Ceejay Smith’s death was a tragedy that shouldn’t have happened, his aunt Rhonda Smith said at a memorial service held on Sunday, Dec. 18.
Ceejay, an Elk Lake eighth grader, died by suicide on Dec. 5 after giving up his “fight against bullying,” his obituary read.
Rhonda Smith said the family wanted to be public about his death in an effort to raise awareness. “We want to make sure Ceejay’s voice is heard, and that this does not happen to another family,” she said.
According to Rhonda, Pennsylvania State Police are still investigating the matter. The bullying situation took place in school, she added.
“There are kids who saw it happen who are now destroyed,” she said. “They were scared to say anything. If we all stood up against bullying, this could stop.”
“Different is supposed be acceptable,” Rhonda said. “We’re having a hard time with that.”
Pastor Josh Rydell offered brief remarks at the service. His son, Ethan, was one of Ceejay’s friends.
“Ceejay knew how to touch someone,” Rydell said. “He had a real love, real heart. It’s people like that in life that touch us in a special way.
“We, as people, have the power to build up or break down. We use words to tear (people) down or rip them apart. It happens all too often.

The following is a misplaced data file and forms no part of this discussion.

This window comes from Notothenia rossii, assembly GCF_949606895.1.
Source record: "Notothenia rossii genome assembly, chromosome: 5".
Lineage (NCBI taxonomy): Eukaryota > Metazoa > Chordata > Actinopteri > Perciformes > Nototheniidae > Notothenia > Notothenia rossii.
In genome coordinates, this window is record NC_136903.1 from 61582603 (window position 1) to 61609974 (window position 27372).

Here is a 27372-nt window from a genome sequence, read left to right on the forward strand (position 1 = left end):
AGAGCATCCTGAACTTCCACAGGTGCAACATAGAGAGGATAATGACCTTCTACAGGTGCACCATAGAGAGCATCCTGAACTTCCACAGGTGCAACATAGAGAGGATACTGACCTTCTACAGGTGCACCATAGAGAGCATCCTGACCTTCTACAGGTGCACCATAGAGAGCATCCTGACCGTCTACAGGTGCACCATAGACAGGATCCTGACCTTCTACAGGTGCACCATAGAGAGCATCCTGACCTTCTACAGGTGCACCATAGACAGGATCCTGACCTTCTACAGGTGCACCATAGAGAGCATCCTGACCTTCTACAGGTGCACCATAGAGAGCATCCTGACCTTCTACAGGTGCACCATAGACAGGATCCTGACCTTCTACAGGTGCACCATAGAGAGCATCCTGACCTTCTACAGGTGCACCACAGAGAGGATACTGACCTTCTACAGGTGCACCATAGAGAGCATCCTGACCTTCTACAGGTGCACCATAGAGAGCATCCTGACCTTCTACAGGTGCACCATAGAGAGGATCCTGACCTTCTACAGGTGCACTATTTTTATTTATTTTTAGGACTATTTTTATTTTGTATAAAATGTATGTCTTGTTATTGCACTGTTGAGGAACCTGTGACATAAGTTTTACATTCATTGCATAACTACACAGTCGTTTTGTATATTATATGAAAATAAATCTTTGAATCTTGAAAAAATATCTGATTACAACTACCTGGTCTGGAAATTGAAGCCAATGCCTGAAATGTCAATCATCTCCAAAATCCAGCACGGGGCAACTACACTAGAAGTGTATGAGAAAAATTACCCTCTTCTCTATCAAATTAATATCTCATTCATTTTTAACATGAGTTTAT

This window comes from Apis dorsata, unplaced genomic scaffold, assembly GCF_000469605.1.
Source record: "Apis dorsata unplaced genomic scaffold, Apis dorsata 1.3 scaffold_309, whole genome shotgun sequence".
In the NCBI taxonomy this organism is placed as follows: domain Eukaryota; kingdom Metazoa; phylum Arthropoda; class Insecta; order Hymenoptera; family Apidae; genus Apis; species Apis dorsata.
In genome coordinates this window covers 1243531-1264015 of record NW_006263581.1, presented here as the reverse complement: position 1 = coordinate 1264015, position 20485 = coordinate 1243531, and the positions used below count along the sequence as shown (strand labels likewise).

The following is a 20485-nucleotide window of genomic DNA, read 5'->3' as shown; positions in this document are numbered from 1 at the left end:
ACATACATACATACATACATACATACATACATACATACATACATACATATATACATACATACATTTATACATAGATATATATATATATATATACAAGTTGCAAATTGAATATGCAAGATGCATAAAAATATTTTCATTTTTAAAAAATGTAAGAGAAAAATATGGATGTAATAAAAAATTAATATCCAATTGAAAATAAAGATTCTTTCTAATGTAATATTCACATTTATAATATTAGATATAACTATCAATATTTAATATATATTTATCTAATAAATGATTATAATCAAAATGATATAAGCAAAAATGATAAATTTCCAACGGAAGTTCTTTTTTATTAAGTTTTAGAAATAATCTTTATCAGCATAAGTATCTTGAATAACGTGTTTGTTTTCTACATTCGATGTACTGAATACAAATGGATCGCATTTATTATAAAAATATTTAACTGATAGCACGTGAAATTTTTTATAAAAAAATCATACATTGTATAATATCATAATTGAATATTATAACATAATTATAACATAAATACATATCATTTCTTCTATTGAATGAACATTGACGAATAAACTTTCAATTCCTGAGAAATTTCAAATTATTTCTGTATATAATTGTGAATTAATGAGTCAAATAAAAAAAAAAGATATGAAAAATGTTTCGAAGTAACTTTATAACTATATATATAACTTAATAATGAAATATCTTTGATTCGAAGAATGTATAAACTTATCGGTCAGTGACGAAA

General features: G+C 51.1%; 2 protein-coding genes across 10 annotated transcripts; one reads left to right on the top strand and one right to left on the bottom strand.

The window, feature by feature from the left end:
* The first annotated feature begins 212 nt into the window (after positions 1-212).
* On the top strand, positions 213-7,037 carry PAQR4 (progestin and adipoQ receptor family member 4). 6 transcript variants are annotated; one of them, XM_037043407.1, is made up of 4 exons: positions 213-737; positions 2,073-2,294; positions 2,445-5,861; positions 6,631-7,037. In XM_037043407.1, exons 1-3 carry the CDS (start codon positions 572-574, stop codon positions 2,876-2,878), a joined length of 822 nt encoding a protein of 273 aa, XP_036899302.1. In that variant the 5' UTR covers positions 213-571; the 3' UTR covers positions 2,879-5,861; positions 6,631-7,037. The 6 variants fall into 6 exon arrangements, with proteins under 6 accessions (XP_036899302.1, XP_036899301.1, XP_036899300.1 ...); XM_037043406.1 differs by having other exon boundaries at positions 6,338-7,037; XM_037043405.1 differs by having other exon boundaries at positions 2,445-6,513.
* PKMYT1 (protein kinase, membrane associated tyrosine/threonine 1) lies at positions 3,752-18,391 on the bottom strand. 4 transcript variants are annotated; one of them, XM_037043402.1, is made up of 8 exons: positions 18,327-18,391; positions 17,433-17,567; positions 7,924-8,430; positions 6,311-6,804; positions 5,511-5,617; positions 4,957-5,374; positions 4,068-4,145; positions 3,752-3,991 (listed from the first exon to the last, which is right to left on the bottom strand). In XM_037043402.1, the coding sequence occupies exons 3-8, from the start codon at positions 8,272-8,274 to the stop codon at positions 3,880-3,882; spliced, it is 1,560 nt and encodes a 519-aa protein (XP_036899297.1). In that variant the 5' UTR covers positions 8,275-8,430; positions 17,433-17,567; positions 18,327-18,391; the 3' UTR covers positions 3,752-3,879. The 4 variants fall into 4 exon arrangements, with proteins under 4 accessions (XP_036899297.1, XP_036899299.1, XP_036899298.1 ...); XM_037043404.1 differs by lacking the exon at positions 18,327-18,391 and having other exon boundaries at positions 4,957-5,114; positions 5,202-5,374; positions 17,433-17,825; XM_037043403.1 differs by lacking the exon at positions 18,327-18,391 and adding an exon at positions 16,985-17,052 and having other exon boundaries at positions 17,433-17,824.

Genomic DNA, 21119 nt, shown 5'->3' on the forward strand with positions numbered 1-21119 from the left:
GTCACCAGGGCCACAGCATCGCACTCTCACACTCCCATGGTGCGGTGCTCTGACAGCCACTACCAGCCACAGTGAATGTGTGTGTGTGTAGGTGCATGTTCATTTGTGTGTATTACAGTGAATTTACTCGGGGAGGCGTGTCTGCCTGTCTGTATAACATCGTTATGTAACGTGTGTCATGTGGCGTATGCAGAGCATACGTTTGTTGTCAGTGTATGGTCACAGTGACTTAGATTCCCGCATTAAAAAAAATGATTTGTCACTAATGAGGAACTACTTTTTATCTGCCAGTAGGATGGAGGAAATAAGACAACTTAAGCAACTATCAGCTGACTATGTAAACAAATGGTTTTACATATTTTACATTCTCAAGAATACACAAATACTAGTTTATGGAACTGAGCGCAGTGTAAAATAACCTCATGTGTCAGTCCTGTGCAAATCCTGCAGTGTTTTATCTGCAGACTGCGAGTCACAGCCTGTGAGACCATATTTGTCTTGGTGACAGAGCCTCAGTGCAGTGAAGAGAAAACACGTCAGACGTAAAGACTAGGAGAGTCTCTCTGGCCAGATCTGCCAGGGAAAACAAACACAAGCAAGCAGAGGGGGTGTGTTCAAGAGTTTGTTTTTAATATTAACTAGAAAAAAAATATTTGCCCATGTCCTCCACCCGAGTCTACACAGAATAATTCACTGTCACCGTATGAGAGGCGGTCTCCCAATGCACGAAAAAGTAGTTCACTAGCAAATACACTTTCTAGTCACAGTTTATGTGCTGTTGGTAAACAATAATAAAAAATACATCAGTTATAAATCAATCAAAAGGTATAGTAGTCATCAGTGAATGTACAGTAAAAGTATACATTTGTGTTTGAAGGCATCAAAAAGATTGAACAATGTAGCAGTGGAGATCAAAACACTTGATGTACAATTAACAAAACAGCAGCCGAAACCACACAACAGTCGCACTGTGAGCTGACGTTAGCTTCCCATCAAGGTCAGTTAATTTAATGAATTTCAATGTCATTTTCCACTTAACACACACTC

“You have real power to build each other up, and find strength in each other through times like these.”
And as a parent of one of Ceejay’s friends, he offered, “There are things in our lives that leave us feeling broken. As a parent, this knocks the wind out of your sails.”
Rydell also reminded those gathered at the service that the love they feel for Ceejay can be used to help other people in the world.
According to Ceejay’s aunt, all of his organs were viable and
“I know God has used him to bless so many other people,” Rydell said. “People had their prayers answered by Ceejay going home to be with the Lord. I’m not sure how it fits into God’s plan, but He’s in control.”
Jane Howell also spoke during the service. “One act does not define a life,” she said, acknowledging Ceejay’s death had left some people angry. “This was the result of a deep personal fight within himself.”
Howell remembers Ceejay’s compassion, kindness and his singing voice. “Remember the things he did to bring a smile to your face,” she said.
The Smith family has started the Ceejay Smith Humanitarian award #BeaHero campaign. Plans for the award include a scholarship given in Ceejay’s name to a graduating student.
“We need this to mean something,” Rhonda said. “We will continue to be his voice.”
Donations to the Ceejay Humanitarian Award can be made at Peoples Security Bank and Trust.
For information on becoming an organ donor, visit www.donors1.org.
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